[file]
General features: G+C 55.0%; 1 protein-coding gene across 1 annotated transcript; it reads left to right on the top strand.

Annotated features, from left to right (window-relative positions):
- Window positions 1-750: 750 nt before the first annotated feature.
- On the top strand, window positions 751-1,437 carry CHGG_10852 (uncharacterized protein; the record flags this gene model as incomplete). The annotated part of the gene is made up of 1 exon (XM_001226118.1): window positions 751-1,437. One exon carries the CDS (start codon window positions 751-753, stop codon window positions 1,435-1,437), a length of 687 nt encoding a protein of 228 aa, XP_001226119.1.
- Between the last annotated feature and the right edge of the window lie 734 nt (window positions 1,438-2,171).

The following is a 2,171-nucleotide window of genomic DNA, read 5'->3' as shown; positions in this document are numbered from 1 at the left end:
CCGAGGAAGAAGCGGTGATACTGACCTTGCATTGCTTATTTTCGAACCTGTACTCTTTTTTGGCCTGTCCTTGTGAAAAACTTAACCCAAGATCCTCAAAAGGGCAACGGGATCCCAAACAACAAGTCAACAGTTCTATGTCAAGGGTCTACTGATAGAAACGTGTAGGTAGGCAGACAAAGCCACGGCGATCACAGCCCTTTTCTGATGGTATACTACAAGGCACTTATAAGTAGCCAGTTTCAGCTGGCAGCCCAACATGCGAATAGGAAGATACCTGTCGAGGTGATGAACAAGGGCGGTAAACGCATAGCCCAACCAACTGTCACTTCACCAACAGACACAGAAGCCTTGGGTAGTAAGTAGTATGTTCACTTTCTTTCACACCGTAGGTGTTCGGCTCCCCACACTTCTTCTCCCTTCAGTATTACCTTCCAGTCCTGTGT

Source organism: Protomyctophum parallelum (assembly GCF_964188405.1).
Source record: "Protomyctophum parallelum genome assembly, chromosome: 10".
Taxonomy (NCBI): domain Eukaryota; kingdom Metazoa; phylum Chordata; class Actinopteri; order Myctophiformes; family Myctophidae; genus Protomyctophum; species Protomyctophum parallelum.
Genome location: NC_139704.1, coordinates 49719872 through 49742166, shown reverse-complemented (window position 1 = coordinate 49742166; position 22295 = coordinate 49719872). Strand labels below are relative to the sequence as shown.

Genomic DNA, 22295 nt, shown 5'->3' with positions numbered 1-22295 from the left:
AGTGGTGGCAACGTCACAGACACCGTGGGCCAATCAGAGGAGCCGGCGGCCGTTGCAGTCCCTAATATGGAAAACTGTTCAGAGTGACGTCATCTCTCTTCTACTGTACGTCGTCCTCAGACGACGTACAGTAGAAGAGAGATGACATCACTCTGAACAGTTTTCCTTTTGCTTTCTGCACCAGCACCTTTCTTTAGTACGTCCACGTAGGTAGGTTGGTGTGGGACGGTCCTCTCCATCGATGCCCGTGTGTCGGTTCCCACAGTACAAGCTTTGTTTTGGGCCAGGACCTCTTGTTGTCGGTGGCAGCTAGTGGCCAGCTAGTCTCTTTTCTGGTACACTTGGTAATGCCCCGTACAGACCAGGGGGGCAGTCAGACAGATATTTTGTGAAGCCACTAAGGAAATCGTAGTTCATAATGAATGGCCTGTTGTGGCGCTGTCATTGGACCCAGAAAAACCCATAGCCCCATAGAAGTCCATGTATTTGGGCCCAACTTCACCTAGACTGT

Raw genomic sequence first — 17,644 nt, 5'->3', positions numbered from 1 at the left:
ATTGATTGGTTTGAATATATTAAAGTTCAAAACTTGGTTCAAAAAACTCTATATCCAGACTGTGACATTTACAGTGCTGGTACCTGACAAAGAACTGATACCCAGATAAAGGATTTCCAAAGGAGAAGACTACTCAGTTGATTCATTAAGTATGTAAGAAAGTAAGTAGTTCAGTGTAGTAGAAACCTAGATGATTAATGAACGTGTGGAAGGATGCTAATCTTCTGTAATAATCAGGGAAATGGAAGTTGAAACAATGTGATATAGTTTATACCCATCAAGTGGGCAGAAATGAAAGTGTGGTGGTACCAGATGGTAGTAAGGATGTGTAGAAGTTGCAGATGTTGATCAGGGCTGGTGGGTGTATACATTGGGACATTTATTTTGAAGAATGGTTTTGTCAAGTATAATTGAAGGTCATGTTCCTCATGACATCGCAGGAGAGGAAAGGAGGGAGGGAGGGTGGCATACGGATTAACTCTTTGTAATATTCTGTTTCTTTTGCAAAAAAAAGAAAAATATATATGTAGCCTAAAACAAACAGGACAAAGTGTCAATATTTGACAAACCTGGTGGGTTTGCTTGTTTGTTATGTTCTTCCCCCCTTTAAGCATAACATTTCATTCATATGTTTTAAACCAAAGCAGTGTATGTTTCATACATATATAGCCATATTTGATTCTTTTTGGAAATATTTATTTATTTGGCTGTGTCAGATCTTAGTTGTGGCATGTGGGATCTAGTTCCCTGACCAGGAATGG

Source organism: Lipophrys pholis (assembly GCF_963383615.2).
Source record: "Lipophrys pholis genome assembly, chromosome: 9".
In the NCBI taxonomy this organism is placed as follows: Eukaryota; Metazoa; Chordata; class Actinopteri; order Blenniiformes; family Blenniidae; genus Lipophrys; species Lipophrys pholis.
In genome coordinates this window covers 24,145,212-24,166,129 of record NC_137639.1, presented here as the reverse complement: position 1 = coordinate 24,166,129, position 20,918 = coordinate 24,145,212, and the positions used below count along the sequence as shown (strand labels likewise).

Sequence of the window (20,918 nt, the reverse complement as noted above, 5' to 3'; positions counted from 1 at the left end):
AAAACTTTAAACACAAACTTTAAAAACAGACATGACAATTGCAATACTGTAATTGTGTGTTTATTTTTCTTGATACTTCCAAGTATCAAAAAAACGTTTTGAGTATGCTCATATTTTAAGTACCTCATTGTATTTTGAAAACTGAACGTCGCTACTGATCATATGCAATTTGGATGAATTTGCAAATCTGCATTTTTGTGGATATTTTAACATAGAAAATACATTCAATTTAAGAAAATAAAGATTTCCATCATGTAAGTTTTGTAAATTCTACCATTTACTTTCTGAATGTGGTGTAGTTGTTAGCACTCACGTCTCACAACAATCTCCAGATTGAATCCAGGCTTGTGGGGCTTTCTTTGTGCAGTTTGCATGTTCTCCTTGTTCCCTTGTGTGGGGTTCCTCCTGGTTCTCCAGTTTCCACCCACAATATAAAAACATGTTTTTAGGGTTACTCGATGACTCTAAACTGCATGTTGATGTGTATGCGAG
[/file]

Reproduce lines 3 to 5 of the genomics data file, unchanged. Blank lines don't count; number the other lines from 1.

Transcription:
- Window positions 1-750: 750 nt before the first annotated feature.
- On the top strand, window positions 751-1,437 carry CHGG_10852 (uncharacterized protein; the record flags this gene model as incomplete). The annotated part of the gene is made up of 1 exon (XM_001226118.1): window positions 751-1,437. One exon carries the CDS (start codon window positions 751-753, stop codon window positions 1,435-1,437), a length of 687 nt encoding a protein of 228 aa, XP_001226119.1.
- Between the last annotated feature and the right edge of the window lie 734 nt (window positions 1,438-2,171).